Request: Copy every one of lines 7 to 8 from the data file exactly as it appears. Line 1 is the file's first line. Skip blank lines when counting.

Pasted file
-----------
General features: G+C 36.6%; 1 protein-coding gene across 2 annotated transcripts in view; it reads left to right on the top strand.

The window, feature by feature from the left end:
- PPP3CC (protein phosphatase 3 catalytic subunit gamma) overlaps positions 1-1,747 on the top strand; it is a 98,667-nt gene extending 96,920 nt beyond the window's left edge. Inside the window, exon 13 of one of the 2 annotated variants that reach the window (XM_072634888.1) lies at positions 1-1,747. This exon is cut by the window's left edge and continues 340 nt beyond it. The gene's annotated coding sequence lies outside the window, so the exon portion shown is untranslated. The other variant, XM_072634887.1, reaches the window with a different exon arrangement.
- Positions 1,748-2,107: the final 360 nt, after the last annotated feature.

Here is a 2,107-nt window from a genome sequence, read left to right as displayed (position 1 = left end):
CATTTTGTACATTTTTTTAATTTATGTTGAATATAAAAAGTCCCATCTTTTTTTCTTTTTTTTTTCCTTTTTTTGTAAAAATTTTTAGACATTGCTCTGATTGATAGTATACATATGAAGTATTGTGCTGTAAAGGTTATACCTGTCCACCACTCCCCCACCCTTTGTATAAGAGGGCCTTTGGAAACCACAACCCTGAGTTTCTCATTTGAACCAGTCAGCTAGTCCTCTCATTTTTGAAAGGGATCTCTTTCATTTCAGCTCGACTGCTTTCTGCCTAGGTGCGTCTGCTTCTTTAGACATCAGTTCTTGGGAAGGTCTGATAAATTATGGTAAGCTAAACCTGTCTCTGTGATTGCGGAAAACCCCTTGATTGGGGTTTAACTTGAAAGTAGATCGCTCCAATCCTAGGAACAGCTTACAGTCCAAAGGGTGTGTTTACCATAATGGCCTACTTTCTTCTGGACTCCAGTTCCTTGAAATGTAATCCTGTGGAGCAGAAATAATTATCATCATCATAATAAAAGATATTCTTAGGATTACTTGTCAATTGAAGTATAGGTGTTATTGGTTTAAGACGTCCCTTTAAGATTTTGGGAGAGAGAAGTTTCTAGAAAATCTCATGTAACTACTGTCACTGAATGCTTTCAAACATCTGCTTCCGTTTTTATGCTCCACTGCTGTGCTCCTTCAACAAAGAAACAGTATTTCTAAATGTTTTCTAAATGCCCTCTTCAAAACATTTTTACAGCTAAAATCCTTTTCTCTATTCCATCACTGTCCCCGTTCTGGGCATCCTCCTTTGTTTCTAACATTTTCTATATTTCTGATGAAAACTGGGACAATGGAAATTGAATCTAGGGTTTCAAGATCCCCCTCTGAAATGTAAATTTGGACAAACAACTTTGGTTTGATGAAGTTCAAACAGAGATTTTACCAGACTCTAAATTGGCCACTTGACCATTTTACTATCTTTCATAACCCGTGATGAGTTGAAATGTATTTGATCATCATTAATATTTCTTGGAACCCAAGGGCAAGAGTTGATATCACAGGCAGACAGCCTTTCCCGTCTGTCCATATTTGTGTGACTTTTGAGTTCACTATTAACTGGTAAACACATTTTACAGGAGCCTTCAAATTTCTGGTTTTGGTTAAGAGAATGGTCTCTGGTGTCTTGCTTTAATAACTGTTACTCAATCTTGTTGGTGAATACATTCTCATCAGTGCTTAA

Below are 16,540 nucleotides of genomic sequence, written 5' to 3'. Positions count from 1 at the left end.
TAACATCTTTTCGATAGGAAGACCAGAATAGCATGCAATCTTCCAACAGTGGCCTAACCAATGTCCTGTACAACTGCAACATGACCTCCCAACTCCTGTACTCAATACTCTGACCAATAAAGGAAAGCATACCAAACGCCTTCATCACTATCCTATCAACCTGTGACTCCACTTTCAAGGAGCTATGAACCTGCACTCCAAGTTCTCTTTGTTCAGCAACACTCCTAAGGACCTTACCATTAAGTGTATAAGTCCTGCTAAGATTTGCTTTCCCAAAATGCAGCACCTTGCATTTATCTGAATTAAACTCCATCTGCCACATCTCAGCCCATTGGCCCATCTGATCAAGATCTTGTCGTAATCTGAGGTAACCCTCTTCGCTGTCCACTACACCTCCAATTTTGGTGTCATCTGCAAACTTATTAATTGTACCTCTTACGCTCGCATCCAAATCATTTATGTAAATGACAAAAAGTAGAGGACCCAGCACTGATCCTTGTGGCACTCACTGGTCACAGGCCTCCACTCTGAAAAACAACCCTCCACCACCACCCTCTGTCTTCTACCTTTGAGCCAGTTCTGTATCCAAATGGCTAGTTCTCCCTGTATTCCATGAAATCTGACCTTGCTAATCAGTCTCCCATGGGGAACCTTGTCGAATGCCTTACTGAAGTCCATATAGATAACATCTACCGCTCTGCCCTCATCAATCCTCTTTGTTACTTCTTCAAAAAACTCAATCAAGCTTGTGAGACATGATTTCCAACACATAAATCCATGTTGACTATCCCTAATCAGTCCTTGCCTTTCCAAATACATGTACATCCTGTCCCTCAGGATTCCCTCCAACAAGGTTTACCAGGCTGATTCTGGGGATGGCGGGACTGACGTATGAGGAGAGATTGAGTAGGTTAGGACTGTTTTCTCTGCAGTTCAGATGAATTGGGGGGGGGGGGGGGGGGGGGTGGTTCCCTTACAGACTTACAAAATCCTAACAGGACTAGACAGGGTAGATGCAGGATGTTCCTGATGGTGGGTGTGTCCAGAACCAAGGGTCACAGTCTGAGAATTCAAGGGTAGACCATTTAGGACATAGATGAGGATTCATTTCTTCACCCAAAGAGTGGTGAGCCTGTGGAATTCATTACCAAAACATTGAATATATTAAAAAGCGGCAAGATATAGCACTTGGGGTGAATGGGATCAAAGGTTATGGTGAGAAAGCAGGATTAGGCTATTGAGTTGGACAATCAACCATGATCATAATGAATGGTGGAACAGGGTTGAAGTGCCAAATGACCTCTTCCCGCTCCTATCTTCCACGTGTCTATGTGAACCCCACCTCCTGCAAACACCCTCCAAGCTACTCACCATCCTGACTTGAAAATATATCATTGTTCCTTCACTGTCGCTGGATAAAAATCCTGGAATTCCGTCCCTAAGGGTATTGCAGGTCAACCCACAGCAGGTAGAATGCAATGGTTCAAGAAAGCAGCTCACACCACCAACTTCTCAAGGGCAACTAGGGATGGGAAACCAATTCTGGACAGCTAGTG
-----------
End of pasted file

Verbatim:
Below are 16,540 nucleotides of genomic sequence, written 5' to 3'. Positions count from 1 at the left end.
TAACATCTTTTCGATAGGAAGACCAGAATAGCATGCAATCTTCCAACAGTGGCCTAACCAATGTCCTGTACAACTGCAACATGACCTCCCAACTCCTGTACTCAATACTCTGACCAATAAAGGAAAGCATACCAAACGCCTTCATCACTATCCTATCAACCTGTGACTCCACTTTCAAGGAGCTATGAACCTGCACTCCAAGTTCTCTTTGTTCAGCAACACTCCTAAGGACCTTACCATTAAGTGTATAAGTCCTGCTAAGATTTGCTTTCCCAAAATGCAGCACCTTGCATTTATCTGAATTAAACTCCATCTGCCACATCTCAGCCCATTGGCCCATCTGATCAAGATCTTGTCGTAATCTGAGGTAACCCTCTTCGCTGTCCACTACACCTCCAATTTTGGTGTCATCTGCAAACTTATTAATTGTACCTCTTACGCTCGCATCCAAATCATTTATGTAAATGACAAAAAGTAGAGGACCCAGCACTGATCCTTGTGGCACTCACTGGTCACAGGCCTCCACTCTGAAAAACAACCCTCCACCACCACCCTCTGTCTTCTACCTTTGAGCCAGTTCTGTATCCAAATGGCTAGTTCTCCCTGTATTCCATGAAATCTGACCTTGCTAATCAGTCTCCCATGGGGAACCTTGTCGAATGCCTTACTGAAGTCCATATAGATAACATCTACCGCTCTGCCCTCATCAATCCTCTTTGTTACTTCTTCAAAAAACTCAATCAAGCTTGTGAGACATGATTTCCAACACATAAATCCATGTTGACTATCCCTAATCAGTCCTTGCCTTTCCAAATACATGTACATCCTGTCCCTCAGGATTCCCTCCAACAAGGTTTACCAGGCTGATTCTGGGGATGGCGGGACTGACGTATGAGGAGAGATTGAGTAGGTTAGGACTGTTTTCTCTGCAGTTCAGATGAATTGGGGGGGGGGGGGGGGGGGGGTGGTTCCCTTACAGACTTACAAAATCCTAACAGGACTAGACAGGGTAGATGCAGGATGTTCCTGATGGTGGGTGTGTCCAGAACCAAGGGTCACAGTCTGAGAATTCAAGGGTAGACCATTTAGGACATAGATGAGGATTCATTTCTTCACCCAAAGAGTGGTGAGCCTGTGGAATTCATTACCAAAACATTGAATATATTAAAAAGCGGCAAGATATAGCACTTGGGGTGAATGGGATCAAAGGTTATGGTGAGAAAGCAGGATTAGGCTATTGAGTTGGACAATCAACCATGATCATAATGAATGGTGGAACAGGGTTGAAGTGCCAAATGACCTCTTCCCGCTCCTATCTTCCACGTGTCTATGTGAACCCCACCTCCTGCAAACACCCTCCAAGCTACTCACCATCCTGACTTGAAAATATATCATTGTTCCTTCACTGTCGCTGGATAAAAATCCTGGAATTCCGTCCCTAAGGGTATTGCAGGTCAACCCACAGCAGGTAGAATGCAATGGTTCAAGAAAGCAGCTCACACCACCAACTTCTCAAGGGCAACTAGGGATGGGAAACCAATTCTGGACAGCTAGTG